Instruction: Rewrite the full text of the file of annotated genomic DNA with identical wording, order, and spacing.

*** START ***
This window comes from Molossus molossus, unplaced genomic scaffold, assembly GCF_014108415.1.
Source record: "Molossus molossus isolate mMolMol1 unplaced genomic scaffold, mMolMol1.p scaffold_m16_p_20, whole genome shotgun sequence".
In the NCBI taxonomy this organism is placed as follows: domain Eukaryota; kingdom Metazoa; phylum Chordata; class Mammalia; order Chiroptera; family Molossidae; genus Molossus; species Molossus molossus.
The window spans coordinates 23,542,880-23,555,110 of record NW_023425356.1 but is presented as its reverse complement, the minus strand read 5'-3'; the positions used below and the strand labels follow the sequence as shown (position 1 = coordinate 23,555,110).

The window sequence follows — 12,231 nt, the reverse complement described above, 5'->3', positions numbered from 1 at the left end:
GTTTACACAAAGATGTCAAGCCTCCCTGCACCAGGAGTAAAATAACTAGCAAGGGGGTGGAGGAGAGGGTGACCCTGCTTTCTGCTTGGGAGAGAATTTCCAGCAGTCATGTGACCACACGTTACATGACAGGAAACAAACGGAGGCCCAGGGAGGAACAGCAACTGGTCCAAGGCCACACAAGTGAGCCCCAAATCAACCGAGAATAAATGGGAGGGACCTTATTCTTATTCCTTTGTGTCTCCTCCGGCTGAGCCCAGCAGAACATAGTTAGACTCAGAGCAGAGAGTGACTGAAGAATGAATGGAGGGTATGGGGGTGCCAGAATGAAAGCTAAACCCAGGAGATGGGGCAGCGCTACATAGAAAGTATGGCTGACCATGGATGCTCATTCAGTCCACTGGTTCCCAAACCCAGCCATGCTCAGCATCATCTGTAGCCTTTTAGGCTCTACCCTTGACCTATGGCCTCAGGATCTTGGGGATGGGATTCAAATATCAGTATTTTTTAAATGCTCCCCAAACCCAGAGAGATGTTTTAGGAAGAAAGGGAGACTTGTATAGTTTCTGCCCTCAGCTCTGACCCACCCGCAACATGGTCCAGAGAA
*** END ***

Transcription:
This window comes from Molossus molossus, unplaced genomic scaffold, assembly GCF_014108415.1.
Source record: "Molossus molossus isolate mMolMol1 unplaced genomic scaffold, mMolMol1.p scaffold_m16_p_20, whole genome shotgun sequence".
In the NCBI taxonomy this organism is placed as follows: domain Eukaryota; kingdom Metazoa; phylum Chordata; class Mammalia; order Chiroptera; family Molossidae; genus Molossus; species Molossus molossus.
The window spans coordinates 23,542,880-23,555,110 of record NW_023425356.1 but is presented as its reverse complement, the minus strand read 5'-3'; the positions used below and the strand labels follow the sequence as shown (position 1 = coordinate 23,555,110).

The window sequence follows — 12,231 nt, the reverse complement described above, 5'->3', positions numbered from 1 at the left end:
GTTTACACAAAGATGTCAAGCCTCCCTGCACCAGGAGTAAAATAACTAGCAAGGGGGTGGAGGAGAGGGTGACCCTGCTTTCTGCTTGGGAGAGAATTTCCAGCAGTCATGTGACCACACGTTACATGACAGGAAACAAACGGAGGCCCAGGGAGGAACAGCAACTGGTCCAAGGCCACACAAGTGAGCCCCAAATCAACCGAGAATAAATGGGAGGGACCTTATTCTTATTCCTTTGTGTCTCCTCCGGCTGAGCCCAGCAGAACATAGTTAGACTCAGAGCAGAGAGTGACTGAAGAATGAATGGAGGGTATGGGGGTGCCAGAATGAAAGCTAAACCCAGGAGATGGGGCAGCGCTACATAGAAAGTATGGCTGACCATGGATGCTCATTCAGTCCACTGGTTCCCAAACCCAGCCATGCTCAGCATCATCTGTAGCCTTTTAGGCTCTACCCTTGACCTATGGCCTCAGGATCTTGGGGATGGGATTCAAATATCAGTATTTTTTAAATGCTCCCCAAACCCAGAGAGATGTTTTAGGAAGAAAGGGAGACTTGTATAGTTTCTGCCCTCAGCTCTGACCCACCCGCAACATGGTCCAGAGAA